In part, two people industry players and headhunters point to as possible good fits already have Redmond running through their veins. One is former Microsoft online and Windows chief Kevin Johnson, who recently left to take a CEO post at Juniper Networks, and the other is Brian McAndrews, senior vice president of Microsoft's Advertiser and Publisher Solutions Group, who came by way of the Aquantive digital-advertising acquisition.
"Kevin is the kind of guy that Yahoo needs," a Microsoft source said. "He has excellent execution, understands technology, is a hard worker, and people like working with him."
The source did note that it may be difficult to lure Johnson to Yahoo, given that he only recently started at Juniper, which may make McAndrews a stronger candidate.
"Take a sharp guy like a Brian McAndrews, who built up Aquantive and later sold it to Microsoft. He would be a good fit for Yahoo," said David Nosal, who heads up executive search firm Nosal Partners.
A digital-media executive also pointed to McAndrews as an excellent fit for Yahoo's top job, given his prior experience as a CEO in the digital-media industry.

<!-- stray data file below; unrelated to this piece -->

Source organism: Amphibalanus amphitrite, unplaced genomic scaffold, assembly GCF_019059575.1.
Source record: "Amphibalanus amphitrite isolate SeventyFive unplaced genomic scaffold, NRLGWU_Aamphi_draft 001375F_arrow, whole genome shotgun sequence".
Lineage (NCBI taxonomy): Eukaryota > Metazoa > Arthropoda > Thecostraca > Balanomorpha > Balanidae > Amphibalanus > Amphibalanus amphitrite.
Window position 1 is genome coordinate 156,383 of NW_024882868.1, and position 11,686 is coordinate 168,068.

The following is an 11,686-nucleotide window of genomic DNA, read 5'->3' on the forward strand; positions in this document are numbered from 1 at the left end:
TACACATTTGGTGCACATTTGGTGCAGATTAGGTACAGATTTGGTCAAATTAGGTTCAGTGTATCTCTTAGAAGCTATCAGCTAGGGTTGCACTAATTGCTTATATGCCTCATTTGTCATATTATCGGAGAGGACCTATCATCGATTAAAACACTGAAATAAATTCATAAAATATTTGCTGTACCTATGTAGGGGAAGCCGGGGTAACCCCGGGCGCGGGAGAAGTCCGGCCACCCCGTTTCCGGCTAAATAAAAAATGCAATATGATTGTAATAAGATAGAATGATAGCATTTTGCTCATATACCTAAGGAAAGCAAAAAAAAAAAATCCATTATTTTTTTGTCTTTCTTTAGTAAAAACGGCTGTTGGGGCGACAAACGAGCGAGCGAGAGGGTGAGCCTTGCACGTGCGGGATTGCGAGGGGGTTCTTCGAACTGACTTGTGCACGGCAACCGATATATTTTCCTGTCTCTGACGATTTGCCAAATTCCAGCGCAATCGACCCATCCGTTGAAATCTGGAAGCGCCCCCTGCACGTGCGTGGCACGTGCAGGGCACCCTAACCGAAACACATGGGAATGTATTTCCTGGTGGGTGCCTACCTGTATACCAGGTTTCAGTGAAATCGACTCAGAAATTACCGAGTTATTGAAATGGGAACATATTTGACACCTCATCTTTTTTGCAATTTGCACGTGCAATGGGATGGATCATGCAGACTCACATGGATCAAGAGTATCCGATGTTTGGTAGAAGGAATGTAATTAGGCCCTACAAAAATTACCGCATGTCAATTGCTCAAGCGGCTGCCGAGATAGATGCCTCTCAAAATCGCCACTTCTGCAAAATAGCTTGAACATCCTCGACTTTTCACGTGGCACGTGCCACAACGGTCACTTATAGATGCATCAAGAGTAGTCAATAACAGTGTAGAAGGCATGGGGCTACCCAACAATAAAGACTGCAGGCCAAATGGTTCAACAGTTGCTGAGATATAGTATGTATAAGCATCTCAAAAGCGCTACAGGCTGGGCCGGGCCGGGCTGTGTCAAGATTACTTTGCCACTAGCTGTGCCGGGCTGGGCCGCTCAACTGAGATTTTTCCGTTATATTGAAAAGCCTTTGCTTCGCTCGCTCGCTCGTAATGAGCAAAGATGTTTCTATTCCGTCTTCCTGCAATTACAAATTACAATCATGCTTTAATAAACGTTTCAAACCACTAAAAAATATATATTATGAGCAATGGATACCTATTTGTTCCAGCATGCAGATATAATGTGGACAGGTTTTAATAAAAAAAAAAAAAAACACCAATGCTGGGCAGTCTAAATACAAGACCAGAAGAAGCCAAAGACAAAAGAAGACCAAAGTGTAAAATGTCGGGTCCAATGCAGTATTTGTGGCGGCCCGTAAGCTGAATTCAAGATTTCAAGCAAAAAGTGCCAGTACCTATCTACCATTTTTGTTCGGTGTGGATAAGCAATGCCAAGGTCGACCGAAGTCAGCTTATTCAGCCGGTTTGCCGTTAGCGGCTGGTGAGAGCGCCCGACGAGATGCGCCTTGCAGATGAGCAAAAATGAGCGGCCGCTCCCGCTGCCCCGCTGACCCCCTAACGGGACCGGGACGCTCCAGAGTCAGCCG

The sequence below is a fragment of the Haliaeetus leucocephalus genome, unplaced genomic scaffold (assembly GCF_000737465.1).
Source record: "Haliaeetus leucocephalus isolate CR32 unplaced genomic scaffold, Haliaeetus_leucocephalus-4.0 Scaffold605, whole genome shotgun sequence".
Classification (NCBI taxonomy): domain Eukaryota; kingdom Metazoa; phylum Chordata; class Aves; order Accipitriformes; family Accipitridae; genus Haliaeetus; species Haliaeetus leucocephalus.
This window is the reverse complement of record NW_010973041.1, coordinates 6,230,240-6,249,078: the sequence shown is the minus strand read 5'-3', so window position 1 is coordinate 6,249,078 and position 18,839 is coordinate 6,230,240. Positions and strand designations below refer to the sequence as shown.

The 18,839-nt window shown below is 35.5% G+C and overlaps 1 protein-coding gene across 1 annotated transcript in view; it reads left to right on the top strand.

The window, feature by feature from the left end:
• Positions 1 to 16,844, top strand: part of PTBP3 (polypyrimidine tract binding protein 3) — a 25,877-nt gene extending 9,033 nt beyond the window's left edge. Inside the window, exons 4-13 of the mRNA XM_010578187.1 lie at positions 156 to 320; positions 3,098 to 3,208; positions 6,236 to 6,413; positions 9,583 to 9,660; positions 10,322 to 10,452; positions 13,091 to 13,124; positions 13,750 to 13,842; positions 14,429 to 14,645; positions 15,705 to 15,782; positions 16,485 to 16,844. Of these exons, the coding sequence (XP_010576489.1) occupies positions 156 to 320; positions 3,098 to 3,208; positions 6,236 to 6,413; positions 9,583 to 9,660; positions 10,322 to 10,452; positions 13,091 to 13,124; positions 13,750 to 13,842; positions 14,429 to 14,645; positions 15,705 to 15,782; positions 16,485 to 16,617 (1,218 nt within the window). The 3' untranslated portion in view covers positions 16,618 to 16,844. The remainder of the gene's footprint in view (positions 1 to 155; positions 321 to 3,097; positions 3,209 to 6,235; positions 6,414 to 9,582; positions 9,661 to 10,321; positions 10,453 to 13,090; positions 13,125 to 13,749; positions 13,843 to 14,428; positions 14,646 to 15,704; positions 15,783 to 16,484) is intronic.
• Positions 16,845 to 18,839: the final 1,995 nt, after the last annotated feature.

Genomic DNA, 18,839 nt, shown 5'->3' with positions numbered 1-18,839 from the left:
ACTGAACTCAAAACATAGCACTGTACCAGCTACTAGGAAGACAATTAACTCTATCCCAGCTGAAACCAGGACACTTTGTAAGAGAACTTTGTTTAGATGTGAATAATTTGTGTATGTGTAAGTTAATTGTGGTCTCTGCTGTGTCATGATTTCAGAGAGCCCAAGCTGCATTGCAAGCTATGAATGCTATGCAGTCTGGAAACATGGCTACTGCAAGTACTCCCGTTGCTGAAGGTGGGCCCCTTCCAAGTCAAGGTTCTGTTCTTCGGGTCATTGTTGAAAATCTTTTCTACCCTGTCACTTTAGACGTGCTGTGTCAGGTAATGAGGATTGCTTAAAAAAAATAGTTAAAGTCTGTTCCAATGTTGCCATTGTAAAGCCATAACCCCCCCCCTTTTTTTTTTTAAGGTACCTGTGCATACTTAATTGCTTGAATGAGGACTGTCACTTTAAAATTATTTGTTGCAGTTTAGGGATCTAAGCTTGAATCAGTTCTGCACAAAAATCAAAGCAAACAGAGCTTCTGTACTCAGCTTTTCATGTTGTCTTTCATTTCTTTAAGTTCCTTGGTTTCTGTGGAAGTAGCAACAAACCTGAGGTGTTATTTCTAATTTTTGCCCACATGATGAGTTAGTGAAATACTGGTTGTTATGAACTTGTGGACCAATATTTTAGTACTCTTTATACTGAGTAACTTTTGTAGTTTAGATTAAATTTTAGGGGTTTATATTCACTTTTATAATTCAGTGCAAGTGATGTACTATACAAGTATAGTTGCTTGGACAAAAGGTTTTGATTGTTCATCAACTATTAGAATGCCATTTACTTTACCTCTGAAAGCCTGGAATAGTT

Yahoo is seeking to replace its embattled CEO, who will be stepping down from his post after a successor is found. The company has hired executive search firm Heidrick & Struggles International to assist it in its search.
Microsoft declined to comment on Yang's announced resignation plans.
The Internet search pioneer also has an internal CEO candidate, its president and former Chief Financial Officer Sue Decker.
"Sue received great press as Yahoo's CFO, but her president's role has not generated as much good press," the Microsoft source noted, adding that it will be interesting to see whether Yahoo will use the CEO search process as a means to validate its selection of Decker as the CEO or to undertake an extensive CEO search.
One major Yahoo institutional investor hopes that Yahoo will name an outsider as Yang's replacement.
"I hope (Decker) doesn't get it. She's been part of the problem," the investor said, noting that Yang's CEO resignation is long overdue. "They need to clean house."
Yahoo's investors have been incensed since Microsoft pulled its $33-a-share buyout bid for the entire company last May. Yahoo had rejected the offer, countering with a proposal for $37 a share, before Microsoft broke off talks.
The Microsoft source said it will be interesting to see whether Yahoo names a CEO with a strong background in marketing, technology, or business.
Executive recruiter Nosal said he could think of several people from Google, four from Microsoft, and some from multimedia advertising companies who could serve as Yahoo's CEO.
"There are about 15 to 20 people around the world who could (fill) this role," Nosal said, adding that the search process could take approximately 50 days.
By Dawn Kawamoto